There, I said it. And I feel better.
My college has a sort of formula they follow for the freshman composition curriculum. They have a unified curriculum wherein everyone learns basically the same thing: how to write an academic summary, how to respond to an academic article, a description essay and a synthesis or research paper. There also has to be two editing or grammar tests. The editing/grammar tests are worth a good chunk of the grade, which tells me that I need to hit it kind of hard.
The English department here thinks that teaching students to write well using proper grammar is important. I am not certain why this is, but I have my suspicions. The reference guide is co-written by two faculty members and while not overly fantastic, it is useful. The department also gets a lot of heat from the rest of the university, as students come to classes unprepared for academic writing. Many of those professors forget what their own English 101 papers looked like when they were handed back. If their memory serves, they had excellent critical thinking skills, perfect grammar and good breath when they woke up in the mornings. Ah, the good old days.
Whatever the reason, book sales, university expectations or general lack of curriculum creation creativity, I have to teach editing and grammar skills.
I am used to teaching grammar in context. In many ways, I follow the philosophy that if someone knows how to drive a car, they don't need to know how the drive shaft, clutch or spark plugs work in order to drive. Likewise, if someone's grammar ain't broke, I don't fix it. If I notice that people in a class are globally having a hard time with commas, I teach comma use. If they do not seem to understand subject-verb agreement, I teach a mini-grammar lesson on that using student examples. Oftentimes, I write things on their essays, complimenting (and identifying) compound and complex sentences and structures, turns of phrase and interesting bits of writing. I also make suggestions and diagnose individual problems with grammar and punctuation.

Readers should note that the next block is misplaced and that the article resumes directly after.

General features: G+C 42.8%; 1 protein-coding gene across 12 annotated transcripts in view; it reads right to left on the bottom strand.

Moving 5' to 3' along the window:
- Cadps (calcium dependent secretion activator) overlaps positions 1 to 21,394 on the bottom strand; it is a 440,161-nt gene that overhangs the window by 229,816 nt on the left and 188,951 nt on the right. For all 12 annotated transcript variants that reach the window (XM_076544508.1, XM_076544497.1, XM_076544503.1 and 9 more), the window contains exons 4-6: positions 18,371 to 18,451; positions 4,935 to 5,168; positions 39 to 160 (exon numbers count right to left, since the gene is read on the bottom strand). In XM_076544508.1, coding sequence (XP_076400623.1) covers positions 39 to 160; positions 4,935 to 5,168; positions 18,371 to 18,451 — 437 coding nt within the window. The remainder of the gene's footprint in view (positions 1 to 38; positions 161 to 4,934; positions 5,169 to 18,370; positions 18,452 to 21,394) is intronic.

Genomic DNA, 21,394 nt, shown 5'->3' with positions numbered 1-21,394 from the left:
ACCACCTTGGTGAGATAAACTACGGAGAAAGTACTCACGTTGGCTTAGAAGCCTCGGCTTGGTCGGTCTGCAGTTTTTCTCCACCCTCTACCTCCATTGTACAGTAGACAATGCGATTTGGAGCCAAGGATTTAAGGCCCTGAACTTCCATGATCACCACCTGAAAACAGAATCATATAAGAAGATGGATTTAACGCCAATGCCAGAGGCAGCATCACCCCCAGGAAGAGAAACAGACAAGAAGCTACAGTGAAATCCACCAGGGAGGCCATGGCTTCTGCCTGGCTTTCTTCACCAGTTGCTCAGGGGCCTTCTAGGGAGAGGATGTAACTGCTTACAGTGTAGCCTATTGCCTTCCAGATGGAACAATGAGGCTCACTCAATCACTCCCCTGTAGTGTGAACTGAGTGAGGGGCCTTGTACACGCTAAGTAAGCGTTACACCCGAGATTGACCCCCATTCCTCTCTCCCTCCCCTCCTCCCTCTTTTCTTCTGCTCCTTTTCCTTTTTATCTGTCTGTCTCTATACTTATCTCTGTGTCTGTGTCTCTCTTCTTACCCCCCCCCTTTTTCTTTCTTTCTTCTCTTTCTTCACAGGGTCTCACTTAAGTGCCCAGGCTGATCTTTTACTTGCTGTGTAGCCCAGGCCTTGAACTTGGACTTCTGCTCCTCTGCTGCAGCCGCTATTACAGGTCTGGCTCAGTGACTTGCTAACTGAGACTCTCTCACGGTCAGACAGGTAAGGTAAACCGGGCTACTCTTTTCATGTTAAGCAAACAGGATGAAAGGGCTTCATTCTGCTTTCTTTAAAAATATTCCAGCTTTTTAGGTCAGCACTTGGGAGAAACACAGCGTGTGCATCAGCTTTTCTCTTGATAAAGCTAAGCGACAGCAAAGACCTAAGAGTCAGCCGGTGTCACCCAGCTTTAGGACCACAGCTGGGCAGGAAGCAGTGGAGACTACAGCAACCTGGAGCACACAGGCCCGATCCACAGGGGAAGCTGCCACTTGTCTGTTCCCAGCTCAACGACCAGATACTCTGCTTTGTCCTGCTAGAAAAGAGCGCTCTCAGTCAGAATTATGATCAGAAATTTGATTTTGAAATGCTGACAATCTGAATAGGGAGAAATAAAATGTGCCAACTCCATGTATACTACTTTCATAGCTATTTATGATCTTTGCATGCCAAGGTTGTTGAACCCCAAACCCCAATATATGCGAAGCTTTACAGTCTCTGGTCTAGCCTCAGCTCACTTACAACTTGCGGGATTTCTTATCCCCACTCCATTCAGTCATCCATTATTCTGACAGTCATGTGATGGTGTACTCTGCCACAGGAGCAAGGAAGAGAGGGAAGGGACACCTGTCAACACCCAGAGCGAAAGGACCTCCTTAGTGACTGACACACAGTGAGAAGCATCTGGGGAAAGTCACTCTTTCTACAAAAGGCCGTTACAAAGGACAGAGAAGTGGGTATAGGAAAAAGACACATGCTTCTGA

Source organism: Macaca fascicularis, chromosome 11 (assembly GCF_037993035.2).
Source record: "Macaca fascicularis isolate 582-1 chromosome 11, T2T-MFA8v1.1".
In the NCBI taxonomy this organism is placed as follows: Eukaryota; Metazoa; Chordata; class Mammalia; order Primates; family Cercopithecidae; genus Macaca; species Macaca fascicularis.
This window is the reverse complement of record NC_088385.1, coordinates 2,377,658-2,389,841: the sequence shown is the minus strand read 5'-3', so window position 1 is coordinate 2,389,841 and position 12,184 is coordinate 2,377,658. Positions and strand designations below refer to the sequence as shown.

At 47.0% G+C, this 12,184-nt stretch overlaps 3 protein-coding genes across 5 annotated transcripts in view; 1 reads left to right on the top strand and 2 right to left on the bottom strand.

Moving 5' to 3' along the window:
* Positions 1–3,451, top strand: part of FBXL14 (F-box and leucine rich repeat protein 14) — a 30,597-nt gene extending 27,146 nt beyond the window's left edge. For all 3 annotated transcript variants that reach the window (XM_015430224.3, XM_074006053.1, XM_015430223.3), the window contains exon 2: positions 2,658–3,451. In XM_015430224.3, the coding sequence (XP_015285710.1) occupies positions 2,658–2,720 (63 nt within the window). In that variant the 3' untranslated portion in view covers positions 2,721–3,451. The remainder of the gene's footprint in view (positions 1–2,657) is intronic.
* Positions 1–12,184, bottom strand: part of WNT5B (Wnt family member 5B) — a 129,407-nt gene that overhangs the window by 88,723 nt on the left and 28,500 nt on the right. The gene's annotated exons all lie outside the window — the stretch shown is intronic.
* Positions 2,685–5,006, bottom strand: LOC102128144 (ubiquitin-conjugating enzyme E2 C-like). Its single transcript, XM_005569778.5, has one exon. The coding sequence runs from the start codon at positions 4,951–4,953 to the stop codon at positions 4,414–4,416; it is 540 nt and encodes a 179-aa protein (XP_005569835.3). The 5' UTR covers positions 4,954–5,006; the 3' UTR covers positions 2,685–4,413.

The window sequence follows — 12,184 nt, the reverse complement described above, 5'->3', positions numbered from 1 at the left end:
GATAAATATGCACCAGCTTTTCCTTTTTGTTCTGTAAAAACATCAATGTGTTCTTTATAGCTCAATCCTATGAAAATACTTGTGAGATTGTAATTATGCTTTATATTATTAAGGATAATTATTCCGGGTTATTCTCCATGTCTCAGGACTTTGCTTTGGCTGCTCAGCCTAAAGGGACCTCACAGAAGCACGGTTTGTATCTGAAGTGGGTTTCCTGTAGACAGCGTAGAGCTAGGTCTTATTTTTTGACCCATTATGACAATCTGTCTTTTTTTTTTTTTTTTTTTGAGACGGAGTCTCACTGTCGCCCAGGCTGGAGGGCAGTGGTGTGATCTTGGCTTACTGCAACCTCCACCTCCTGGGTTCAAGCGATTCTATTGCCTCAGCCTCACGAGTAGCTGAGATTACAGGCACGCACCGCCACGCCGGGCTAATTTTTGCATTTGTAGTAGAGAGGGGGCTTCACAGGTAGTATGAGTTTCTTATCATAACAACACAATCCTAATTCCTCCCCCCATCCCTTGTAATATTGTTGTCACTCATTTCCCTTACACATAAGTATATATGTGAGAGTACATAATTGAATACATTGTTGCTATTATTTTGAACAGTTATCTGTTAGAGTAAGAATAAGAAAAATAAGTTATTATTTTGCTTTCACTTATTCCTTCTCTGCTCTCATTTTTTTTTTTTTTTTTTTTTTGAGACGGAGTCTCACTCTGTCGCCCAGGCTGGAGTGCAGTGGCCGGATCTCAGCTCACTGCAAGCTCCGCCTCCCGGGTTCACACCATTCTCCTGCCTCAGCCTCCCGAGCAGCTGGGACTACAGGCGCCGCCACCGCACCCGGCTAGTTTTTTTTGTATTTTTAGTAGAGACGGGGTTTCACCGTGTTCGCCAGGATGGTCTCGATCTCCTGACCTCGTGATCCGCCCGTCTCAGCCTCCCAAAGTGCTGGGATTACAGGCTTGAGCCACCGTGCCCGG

"Hey buddy, you have a real comma addiction. Have that looked at. Here are some ideas... "
"You do a great job of description, but let's address that run-on sentence structure. It's an easy fix..."
And so on. In other words, I don't waste class time, metaphorically, on pointing out the pieces of the engine so much as I focus on how to keep the damn car on the road and get from point A to B.
Even when I taught junior high last year, my grammar lessons were taught in context and in a timely manner.
But now? Now I have to explicitly test for editing skills, which means that I am testing for grammar skills.
I began with asking students to correct a small paragraph and to discuss their answers first in small, then in larger groups. Then I taught the first grammar mini-lesson over the topic of sentence fragments. They occur naturally in our speech but should be eliminated from formal essays. I scaffolded with nouns and verbs and built to the lesson, giving examples and asking students to write and fix sentences on their own. Then I wrote down the pattern for the lesson and broke students into groups to create their own grammar mini-lessons. I directed them to specific parts of the reference book so they could find rules and examples. I pulled examples from the lessons my student gave and made a small study guide. I even broke the test down to four parts- circle the right answer, multiple choice, short answer and sentence punctuation correction (with multiple answers for that part).
Nobody got an "A". A few people got a "B". Mostly though, it was "C" and "D" material. I am going to have to give eah student a blank copy and ask them to do it as a take-home test.
I am going to paste the quiz below. Feel free to comment, give ideas and/or discuss how you have approached this subject. I feel ambivalent. We are not doing a great job of teaching formal writing in school. Somehow, I am supposed to be able to teach explicit grammar in one quarter, around all of the other stuff I do. I am frustrated, and I have to do one more test at the end of the quarter, for even higher stakes. I just don't think explicit grammar instruction goes with my teaching style.
What are your thoughts? Respond in the comments...
English 101 Editing Quiz Name______________